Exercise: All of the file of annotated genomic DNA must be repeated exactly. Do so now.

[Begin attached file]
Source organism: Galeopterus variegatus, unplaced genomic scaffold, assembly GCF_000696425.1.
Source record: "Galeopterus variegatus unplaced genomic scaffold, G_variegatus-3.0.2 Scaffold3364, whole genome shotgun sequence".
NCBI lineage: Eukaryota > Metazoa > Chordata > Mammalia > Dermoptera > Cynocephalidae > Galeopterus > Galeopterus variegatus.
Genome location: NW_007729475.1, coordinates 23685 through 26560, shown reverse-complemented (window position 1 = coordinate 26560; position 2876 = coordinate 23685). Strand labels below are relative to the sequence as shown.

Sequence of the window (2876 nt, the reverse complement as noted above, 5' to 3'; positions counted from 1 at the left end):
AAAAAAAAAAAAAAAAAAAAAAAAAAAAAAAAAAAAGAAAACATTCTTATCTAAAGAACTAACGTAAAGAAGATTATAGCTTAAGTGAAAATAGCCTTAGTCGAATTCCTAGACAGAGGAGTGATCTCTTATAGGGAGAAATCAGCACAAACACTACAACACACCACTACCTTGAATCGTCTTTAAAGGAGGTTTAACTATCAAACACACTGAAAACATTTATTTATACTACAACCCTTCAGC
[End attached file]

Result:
Source organism: Galeopterus variegatus, unplaced genomic scaffold, assembly GCF_000696425.1.
Source record: "Galeopterus variegatus unplaced genomic scaffold, G_variegatus-3.0.2 Scaffold3364, whole genome shotgun sequence".
NCBI lineage: Eukaryota > Metazoa > Chordata > Mammalia > Dermoptera > Cynocephalidae > Galeopterus > Galeopterus variegatus.
Genome location: NW_007729475.1, coordinates 23685 through 26560, shown reverse-complemented (window position 1 = coordinate 26560; position 2876 = coordinate 23685). Strand labels below are relative to the sequence as shown.

Sequence of the window (2876 nt, the reverse complement as noted above, 5' to 3'; positions counted from 1 at the left end):
AAAAAAAAAAAAAAAAAAAAAAAAAAAAAAAAAAAAGAAAACATTCTTATCTAAAGAACTAACGTAAAGAAGATTATAGCTTAAGTGAAAATAGCCTTAGTCGAATTCCTAGACAGAGGAGTGATCTCTTATAGGGAGAAATCAGCACAAACACTACAACACACCACTACCTTGAATCGTCTTTAAAGGAGGTTTAACTATCAAACACACTGAAAACATTTATTTATACTACAACCCTTCAGC